All of the McLaughlin group are conservative, except Tony. Some of the people who say they are conservative are liars. Why is that? (or is it so?)
 
  • #14
Zero
Originally posted by schwarzchildradius
That's a cute, old-timey quote. A conservative position is supposed to be centrist and wise, supportive of a free-market enterprising economy that's busy industrializeing and expanding. The word 'conservative' implies preserving resources for future use in a time of need. Environmentalists, factory workers, a good fraction of women and the poor are conservative. (not to mention anybody low on gas in the middle of Canada)
All of the McLaughlin group are conservative, except Tony. Some of the people who say they are conservative are liars. Why is that? (or is it so?)
Because it is popular with the powerful people to claim conservatism? Oh, and the religiosos love 'conservatives', even (or maybe especially) when they are being lied to.
 
  • #15
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Originally posted by Zero
Well, it is the same way that communism is often associated with 'liberalism', when in practice it is very 'conservative'.


"Transitions" from most monarchial, or other very centralized govts., to communist regimes in the 20th century have been "liberal" steps, or peddled to the public involved as "liberal" improvements to lifestyle and livelihood (Tsar to Lenin, Batista to Castro), but once in power, communists are extremely conservative regarding any sort of public initiative or participation in the "revolutions." Mao's grab in China was an old fashioned warlord/robber baron power grab from the beginnning, likewise Pol Pot --- Ho and Kim were probably the traditional oriental warlords as well.
Certainly, the people in America who describe themselves as 'most conservative' strike me as being radicals...and can someone be a conservative radical, or shouldn't that be an oxymoron?
"Reactionary?" rather than "radical?" And, since Roosevelt, T. not F., in which direction has this govt. evolved? Toward less private option in decision making or more? Individual freedoms increased in western civilization from the Magna Carta through the "USDoI;" the slavery issue, 13th, 14th, and 15th amendments aside, Lincoln was a very reactionary conservative regarding the constitution (slave/free was a pre-civil war set of rules for congressional power, and it turned post-war into southern democrat, violently reactionary conservatives vis a vis Dixie, vs. a buncha damned yankee liberal republicans, violently reactionary conservatives vis a vis saving the union).

You are trying to hit wildly moving targets trying to define today's politically "hot" words --- politicians are, as a group, psychopaths, megalomaniacs, and really very averse to being characterized by any sort of solid definition that they might be held to at a later date --- liberal and conservative are two different names for identical styles of "white hats" to be worn by frauds, thieves, cheats, phonies, crooks, shysters, child molesters, mopes, dopes, and other scum while they're working their scams.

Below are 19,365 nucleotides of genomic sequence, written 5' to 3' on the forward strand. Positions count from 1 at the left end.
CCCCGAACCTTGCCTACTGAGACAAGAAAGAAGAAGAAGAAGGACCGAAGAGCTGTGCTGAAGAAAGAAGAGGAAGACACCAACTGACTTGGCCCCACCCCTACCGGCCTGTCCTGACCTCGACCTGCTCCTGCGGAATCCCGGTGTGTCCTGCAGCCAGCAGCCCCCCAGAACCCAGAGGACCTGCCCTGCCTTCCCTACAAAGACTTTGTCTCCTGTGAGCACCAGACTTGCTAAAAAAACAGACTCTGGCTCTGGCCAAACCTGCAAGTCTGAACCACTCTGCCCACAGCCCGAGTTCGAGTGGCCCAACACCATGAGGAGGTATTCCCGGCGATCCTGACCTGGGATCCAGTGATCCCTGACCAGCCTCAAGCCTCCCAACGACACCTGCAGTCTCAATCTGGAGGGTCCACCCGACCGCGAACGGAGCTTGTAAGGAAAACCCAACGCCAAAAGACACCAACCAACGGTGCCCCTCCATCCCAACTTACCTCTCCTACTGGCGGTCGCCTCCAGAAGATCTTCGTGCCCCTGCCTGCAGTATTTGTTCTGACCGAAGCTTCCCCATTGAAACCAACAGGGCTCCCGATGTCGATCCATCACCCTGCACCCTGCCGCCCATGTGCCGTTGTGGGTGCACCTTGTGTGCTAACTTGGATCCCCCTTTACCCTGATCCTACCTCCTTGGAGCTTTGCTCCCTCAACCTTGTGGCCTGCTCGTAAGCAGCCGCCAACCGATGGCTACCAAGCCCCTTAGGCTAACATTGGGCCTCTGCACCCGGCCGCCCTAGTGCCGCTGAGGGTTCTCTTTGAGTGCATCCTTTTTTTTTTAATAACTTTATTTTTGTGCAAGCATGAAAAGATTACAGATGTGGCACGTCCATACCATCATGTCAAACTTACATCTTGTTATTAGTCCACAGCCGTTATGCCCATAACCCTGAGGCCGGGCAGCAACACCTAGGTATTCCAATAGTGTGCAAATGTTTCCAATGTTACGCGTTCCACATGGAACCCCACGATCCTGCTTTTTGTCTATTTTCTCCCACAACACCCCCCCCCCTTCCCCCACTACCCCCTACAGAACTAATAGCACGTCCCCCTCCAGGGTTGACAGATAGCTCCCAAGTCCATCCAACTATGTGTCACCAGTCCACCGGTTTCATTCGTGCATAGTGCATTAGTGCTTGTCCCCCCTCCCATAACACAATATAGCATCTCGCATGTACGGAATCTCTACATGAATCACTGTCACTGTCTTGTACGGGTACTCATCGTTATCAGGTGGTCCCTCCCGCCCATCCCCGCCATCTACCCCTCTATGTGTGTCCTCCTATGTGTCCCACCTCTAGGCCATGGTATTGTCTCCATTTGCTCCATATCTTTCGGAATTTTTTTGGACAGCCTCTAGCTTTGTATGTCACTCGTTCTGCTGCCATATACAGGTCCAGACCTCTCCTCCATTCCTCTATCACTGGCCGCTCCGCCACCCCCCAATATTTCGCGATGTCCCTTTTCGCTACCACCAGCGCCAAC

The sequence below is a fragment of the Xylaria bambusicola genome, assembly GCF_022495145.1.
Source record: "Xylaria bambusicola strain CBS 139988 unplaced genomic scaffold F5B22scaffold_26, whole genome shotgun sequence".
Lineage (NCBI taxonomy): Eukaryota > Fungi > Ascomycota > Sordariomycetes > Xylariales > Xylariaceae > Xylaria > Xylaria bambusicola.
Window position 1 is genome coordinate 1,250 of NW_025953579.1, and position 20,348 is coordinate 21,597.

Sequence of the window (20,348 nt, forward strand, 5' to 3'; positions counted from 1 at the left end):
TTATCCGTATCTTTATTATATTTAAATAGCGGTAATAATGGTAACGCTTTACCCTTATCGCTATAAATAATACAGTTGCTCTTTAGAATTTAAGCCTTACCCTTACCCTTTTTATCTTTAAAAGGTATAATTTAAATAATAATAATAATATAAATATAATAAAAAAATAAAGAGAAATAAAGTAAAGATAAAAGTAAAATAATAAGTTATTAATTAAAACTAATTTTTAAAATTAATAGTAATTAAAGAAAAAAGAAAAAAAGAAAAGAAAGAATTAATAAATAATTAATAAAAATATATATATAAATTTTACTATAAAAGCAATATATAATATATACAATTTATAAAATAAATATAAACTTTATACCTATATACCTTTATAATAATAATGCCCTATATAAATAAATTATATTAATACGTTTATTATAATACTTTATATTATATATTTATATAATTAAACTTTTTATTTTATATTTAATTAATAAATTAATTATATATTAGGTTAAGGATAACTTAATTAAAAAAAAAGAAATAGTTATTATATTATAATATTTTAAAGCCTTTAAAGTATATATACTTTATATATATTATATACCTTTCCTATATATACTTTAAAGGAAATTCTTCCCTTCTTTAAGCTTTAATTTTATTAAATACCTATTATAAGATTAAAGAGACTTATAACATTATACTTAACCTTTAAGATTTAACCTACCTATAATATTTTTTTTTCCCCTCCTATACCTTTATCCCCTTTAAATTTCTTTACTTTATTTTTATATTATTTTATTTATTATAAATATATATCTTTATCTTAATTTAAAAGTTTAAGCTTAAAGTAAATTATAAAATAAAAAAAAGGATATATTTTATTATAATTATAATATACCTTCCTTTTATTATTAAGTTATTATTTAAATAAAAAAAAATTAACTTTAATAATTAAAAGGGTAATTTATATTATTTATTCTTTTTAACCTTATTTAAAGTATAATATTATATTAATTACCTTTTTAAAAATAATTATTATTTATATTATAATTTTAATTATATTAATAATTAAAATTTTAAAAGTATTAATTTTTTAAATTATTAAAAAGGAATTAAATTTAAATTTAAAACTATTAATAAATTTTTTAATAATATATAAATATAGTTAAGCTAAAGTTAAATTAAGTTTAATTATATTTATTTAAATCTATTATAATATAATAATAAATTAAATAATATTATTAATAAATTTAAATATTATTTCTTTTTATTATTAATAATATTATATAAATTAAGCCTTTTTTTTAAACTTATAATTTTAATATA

Operationally, the two words are indistinguishable --- the result of any activity by either is the same, money is missing from my pocket, the roads are in worse shape, crime stats are up, jail times are down, and high school grads vocabularies continue to shrink.
 
  • #16
Originally posted by Bystander
(SNIP) You are trying to hit wildly moving targets trying to define today's politically "hot" words --- politicians are, as a group, psychopaths, megalomaniacs, and really very averse to being characterized by any sort of solid definition that they might be held to at a later date --- liberal and conservative are two different names for identical styles of "white hats" to be worn by frauds, thieves, cheats, phonies, crooks, shysters, child molesters, mopes, dopes, and other scum while they're working their scams.
Operationally, the two words are indistinguishable --- the result of any activity by either is the same, money is missing from my pocket, the roads are in worse shape, crime stats are up, jail times are down, and high school grads vocabularies continue to shrink. (SNoP)
Just a little/wee bit negative are we???
 
  • #17
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politicians are, as a group, psychopaths, megalomaniacs, and really very averse to being characterized by any sort of solid definition that they might be held to at a later date
...
Operationally, the two words are indistinguishable --- the result of any activity by either is the same, money is missing from my pocket, the roads are in worse shape, crime stats are up, jail times are down, and high school grads vocabularies continue to shrink.
Congratulations, I agree. :smile:

Still, can we believe naively that some of them are less horrific than the others?